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The Melbourne Fire Department recently filmed a displaced alligator walking on the side of the road in Melbourne, Florida (pictured above).

The Melbourne Fire Department recently filmed a displaced alligator walking on the side of the road in Melbourne, Florida (pictured above).

Earlier this week, the state of Florida was hit by Hurricane Irma, a Category 5 hurricane with sustained winds over 180mph. Although Irma has since been downgraded to a “tropical storm,” it’s still causing a massive amount of damage due to flooding. As a consequence, numerous animals have been displaced, including many alligators. For example, just recently, a displaced alligator was caught on video casually walking on the side of the road in Melbourne, Florida.

At the start of the video, which was taken by the Melbourne Fire Department, the massive reptile can be seen slowly creeping along the side of the road. Moments later, it picks up speed and quickly crawls away. Off screen, the cameraman is heard laughing. “There he goes,” he notes as the animal scurries off into the distance. “I’m outta here,” he added, speaking on behalf of the alligator that just ran away.

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Similar alligator sightings were also reported across the state of Texas shortly after they were displaced by Hurricane Harvey, a powerful Category 4 hurricane with incessant rain, sustained winds of approximately 130 mph, and gusts of up to 155 mph that struck numerous towns along the coast of Texas.”

For instance, Brian Foster, a resident of Lake Houston, recently found a massive 9-foot-alligator lying on the floor of his dining room while he was looking at the damage done to his house by Harvey with a clean-up crew.

In the aftermath of Tropical Storm Harvey, a displaced 9-foot-long alligator was found lying on the floor of Brian Foster’s dining room home in Lake Houston, Texas.

In the aftermath of Tropical Storm Harvey, a displaced 9-foot-long alligator was found lying on the floor of Brian Foster’s dining room home in Lake Houston, Texas.

“I walked through the house and was looking at demo-ing the house when I turned around and walked back through my dining room. I looked down, and there was a [roughly] 10-foot alligator in my dining room,” recalled Foster while speaking to reporters.

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Immediately after seeing the alligator, he called the Harris County Precinct 4 and asked them to help him remove the dangerous animal. Upon arriving, they first took a picture of the intruder and posted it to Instagram with the caption: “Precinct 4 Constable Mark Herman’s Office responded to an intruder call at a residence near Lake Houston. Upon arrival, deputies were met by a large alligator who made his way into this flooded home. Constables will soon be delivering the alligator back into his natural habitat.” Several officers then worked together to catch the large reptile, carry it outside, and place in the back of a pickup truck.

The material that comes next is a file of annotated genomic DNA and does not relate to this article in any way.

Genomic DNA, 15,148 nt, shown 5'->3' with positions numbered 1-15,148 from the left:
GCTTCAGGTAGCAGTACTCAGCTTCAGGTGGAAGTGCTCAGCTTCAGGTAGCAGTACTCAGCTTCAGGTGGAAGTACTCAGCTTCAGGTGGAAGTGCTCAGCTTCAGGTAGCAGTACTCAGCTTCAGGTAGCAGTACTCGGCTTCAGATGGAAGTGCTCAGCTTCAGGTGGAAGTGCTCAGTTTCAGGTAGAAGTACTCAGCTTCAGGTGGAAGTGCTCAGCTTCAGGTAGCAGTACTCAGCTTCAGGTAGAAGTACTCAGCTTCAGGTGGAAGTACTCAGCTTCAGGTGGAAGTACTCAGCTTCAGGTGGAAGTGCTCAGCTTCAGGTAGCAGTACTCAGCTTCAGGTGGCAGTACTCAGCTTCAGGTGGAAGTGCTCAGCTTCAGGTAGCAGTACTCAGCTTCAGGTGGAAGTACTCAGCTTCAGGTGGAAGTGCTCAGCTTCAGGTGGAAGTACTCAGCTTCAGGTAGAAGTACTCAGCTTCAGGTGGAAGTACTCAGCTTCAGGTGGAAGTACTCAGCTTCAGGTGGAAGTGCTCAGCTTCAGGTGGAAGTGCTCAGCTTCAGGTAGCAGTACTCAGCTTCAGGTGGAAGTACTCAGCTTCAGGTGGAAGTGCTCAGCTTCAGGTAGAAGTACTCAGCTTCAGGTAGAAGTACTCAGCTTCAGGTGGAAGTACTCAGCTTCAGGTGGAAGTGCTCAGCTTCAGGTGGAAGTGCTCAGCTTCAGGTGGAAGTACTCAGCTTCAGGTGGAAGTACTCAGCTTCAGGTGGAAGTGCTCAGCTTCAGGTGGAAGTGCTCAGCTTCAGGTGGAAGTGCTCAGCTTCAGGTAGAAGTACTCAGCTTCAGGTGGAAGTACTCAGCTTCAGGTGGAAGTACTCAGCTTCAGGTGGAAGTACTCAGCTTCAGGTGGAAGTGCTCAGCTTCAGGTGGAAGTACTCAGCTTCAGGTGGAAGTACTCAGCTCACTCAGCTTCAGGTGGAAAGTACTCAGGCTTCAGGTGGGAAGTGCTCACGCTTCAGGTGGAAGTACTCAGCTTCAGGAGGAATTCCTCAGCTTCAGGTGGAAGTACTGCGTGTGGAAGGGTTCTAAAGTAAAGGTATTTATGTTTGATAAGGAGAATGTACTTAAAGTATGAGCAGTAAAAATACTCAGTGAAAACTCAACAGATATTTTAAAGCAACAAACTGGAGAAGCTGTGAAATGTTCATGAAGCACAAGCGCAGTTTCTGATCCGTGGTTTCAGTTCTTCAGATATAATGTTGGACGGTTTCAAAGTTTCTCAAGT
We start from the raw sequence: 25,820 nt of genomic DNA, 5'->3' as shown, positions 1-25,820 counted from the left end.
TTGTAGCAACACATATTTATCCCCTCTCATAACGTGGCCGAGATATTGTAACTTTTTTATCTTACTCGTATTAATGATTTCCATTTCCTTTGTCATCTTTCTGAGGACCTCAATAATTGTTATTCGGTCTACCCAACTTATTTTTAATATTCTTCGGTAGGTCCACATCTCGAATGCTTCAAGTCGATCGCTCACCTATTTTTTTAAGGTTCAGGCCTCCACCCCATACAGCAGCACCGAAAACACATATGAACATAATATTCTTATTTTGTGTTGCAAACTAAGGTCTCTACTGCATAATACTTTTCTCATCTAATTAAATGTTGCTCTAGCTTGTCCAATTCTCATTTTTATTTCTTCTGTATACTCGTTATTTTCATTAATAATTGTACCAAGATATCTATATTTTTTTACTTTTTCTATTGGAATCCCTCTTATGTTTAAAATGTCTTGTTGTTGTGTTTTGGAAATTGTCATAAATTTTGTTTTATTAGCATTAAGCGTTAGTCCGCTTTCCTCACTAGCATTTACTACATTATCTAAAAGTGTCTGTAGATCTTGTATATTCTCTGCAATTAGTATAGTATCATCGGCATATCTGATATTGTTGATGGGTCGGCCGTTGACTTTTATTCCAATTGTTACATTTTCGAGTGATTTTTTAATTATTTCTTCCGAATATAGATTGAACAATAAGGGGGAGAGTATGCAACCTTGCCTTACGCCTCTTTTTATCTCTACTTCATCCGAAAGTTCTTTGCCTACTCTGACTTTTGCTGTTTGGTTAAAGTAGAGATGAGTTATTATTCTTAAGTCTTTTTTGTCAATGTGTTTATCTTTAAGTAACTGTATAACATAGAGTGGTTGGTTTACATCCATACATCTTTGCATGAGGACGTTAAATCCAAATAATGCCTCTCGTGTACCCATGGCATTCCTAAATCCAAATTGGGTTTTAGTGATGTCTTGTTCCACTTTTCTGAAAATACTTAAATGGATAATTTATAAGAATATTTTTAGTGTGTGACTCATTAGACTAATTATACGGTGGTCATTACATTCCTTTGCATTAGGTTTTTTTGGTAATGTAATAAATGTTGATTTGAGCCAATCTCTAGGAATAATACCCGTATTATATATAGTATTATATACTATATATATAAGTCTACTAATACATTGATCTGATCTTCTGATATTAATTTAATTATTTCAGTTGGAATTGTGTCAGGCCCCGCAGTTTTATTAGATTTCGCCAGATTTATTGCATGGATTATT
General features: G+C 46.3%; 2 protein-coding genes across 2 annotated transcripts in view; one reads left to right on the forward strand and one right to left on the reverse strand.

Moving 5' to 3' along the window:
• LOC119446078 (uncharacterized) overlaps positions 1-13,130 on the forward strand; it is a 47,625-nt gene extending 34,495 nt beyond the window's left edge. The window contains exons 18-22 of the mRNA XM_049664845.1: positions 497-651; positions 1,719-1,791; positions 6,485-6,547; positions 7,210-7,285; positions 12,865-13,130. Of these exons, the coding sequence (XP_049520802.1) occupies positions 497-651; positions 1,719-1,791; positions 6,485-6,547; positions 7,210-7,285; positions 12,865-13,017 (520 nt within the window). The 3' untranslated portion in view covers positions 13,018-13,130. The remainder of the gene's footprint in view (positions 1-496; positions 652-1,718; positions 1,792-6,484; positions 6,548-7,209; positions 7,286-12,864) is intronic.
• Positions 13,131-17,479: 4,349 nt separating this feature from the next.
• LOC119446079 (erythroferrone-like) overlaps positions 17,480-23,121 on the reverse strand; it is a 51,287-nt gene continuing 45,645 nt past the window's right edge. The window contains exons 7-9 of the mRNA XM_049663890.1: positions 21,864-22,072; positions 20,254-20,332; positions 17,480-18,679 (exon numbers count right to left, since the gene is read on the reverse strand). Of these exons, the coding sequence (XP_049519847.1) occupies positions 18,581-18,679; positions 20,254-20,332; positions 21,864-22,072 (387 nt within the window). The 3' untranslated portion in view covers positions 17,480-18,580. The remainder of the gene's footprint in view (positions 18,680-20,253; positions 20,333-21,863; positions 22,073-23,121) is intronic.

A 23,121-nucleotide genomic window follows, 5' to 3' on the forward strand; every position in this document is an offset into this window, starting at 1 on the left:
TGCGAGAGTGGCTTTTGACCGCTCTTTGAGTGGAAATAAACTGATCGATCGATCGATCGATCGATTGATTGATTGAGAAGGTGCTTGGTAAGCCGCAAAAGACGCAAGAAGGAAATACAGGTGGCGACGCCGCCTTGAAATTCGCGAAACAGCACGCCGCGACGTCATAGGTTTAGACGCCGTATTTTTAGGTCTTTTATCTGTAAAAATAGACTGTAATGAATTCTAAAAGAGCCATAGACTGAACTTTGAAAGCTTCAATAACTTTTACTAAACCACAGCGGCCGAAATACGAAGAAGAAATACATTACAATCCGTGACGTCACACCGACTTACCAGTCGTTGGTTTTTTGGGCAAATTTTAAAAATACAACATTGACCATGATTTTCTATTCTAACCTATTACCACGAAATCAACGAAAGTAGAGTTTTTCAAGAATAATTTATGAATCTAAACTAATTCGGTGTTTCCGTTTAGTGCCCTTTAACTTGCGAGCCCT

Police officers working together to return a 9-foot-long alligator that was displaced during Tropical Storm Harvey from a house in Lake Houston, Texas back to its natural habitat. 

Police officers working together to return a 9-foot-long alligator that was displaced during Tropical Storm Harvey from a house in Lake Houston, Texas back to its natural habitat.

Foster was not the only person in the state with an alligator problem. In Missouri, Texas, a woman recorded two alligators swimming in her backyard. At the start of the video, filmed by Arlene Gonzalez Kelsch, an alligator can be seen floating in her flooded backyard.

Offscreen, Kelsh is heard saying, “so here’s the gator moving along. You can see him. He’s kind of taking his time. He’s inside of the fence again” before pointing the camera at the part of the fence where the alligators were able to get in from.

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One of the two alligators swimming through the flooded backyard of Arlene Gonzalez Kelsch, a woman from Missouri City, Texas, during Tropical Storm Harvey.

An alligator was filmed swimming through the flooded backyard of Arlene Gonzalez Kelsch, a woman from Missouri City, Texas, during Tropical Storm Harvey.

Kelsh then pans the camera down towards a second, much closer, alligator. “Not too far from just climbing into the backyard and getting right here to the patio,” she notes before ending the video.

On Twitter, Fort Bend County Sheriff’s Office told residents not to be alarmed by the alligators swimming around and encouraged them to simply keep their distance until the water level decreases. Specifically, they tweeted, “gators and flooding advice via @txgatorsquad: Expect them to be displaced. Simply looking for higher ground. Leave alone until [the] water recedes.”

Once the storm passes over Florida and the water starts to recede, the alligators that were displaced by the storm should start returning back to their natural habitats. Hopefully, during the transition, no one is attacked by any of them.